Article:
Some Values Of Teaching Parents To Use Metaphors

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Yapko laments that "Storytelling seems to have become an art on the decline" (2003, p. 322). He adds that television has so saturated our society that we have become passive viewers of experience and that interactions with people have diminished as we spend more time "talking" to computers. Apart from this concern that the personal, interactive art of storytelling is being lost, I have an added concern that the content or nature of the stories children hear is also changing. Many computer games are based on stories of violence and aggression, while many television programs—even cartoons— tell tales of war, murder, violence, and disturbed relationships. They are based on a principle of entertainment rather than on the traditional principles of using stories to communicate values and essential life skills.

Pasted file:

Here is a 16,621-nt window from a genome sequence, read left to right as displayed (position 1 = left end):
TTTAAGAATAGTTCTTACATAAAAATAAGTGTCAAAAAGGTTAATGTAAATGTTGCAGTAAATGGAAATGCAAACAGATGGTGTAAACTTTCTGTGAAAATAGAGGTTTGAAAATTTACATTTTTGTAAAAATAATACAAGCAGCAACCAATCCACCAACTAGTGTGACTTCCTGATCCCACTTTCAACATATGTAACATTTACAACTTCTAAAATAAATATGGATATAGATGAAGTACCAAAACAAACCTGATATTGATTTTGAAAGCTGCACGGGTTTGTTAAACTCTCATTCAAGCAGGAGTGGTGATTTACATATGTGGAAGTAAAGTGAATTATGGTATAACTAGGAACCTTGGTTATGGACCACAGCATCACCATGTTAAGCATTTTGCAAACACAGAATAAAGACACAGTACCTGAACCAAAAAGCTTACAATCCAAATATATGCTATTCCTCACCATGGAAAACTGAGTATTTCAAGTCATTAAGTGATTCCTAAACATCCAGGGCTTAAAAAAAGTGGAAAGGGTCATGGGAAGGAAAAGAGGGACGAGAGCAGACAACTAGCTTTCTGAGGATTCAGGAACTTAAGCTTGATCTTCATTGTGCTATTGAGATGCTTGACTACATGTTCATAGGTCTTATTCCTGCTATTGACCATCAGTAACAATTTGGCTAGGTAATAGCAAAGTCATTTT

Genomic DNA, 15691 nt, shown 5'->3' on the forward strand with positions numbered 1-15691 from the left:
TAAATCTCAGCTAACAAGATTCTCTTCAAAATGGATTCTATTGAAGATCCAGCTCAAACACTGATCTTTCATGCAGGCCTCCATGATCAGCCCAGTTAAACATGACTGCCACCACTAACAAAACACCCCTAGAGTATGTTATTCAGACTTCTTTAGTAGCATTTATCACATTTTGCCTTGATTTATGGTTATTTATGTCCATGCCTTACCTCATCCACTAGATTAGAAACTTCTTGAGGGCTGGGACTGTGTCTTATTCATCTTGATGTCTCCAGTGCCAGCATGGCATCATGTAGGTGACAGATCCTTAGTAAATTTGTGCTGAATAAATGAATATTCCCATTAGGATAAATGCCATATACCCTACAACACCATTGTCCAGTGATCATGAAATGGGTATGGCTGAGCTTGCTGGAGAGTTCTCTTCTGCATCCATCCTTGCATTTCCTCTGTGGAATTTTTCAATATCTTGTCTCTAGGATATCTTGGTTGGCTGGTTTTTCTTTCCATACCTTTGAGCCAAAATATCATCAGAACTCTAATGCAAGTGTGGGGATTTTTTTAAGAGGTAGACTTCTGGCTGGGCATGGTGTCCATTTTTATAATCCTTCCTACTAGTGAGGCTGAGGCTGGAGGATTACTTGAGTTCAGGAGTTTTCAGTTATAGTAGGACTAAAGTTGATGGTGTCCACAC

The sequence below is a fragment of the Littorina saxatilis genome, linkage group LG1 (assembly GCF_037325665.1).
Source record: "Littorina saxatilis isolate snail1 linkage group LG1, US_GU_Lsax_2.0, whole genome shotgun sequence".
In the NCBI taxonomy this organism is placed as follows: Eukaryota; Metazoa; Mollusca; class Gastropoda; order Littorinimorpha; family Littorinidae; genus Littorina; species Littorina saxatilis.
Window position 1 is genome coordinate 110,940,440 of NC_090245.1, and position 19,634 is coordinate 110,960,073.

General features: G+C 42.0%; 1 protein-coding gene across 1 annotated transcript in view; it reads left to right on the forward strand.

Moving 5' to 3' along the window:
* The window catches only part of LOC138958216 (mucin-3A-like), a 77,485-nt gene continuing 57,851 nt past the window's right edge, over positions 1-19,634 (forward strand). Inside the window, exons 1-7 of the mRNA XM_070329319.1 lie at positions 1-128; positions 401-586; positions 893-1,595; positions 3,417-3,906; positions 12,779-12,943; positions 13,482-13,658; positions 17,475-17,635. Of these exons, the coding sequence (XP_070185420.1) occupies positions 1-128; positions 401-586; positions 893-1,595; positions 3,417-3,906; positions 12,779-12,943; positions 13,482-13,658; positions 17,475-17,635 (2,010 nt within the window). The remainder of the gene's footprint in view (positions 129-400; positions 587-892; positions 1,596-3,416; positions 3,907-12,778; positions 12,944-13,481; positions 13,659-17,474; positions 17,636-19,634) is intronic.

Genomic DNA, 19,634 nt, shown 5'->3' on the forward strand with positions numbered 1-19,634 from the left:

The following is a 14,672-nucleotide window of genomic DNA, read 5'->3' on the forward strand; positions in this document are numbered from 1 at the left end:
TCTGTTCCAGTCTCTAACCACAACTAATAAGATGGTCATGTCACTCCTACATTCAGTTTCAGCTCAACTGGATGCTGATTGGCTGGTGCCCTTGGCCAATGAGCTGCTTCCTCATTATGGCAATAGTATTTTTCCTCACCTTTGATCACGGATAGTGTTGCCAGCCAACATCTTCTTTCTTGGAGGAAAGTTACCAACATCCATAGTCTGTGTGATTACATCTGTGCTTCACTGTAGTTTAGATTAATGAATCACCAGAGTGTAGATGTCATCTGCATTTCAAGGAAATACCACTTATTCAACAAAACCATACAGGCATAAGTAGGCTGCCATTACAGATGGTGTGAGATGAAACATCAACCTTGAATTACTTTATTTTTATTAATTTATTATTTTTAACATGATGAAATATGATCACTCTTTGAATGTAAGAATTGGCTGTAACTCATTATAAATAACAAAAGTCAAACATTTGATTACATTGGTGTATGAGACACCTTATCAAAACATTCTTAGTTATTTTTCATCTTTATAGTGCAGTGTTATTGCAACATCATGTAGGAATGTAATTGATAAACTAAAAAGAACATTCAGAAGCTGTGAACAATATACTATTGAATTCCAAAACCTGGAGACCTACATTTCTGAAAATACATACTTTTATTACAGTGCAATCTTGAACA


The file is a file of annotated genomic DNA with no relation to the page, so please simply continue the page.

The nature of the media-based stories that we, and our children, hear does have an impact. It effects how we behave and how we respond, even if there may be many individual variations in the types of responses we make. If not, would companies spend so much on advertising the stories of their products and services? With the sort of stories that our children are hearing from so many different sources in their life, we need to ask whether one story, told once in a therapist's office, is going to counterbalance the stories children hear through television news items, computer games, disturbed family relationships, pop songs, or violent schoolyard behavior. It may, but it may not. However,within this age of technology we can continue to tell our children helpful, adaptive stories, to reclaim the art of storytelling and communicate the nature of stories that are judged appropriate by informed parents, teachers, or therapists. Hearing them, with reasonable frequency, from persons a child is close to, loves, or respects in the context of a caring relationship can enhance their potency. Thus, it seems logical and desirable to teach parents and other caregivers to do for their children what we as therapists or teachers might do.

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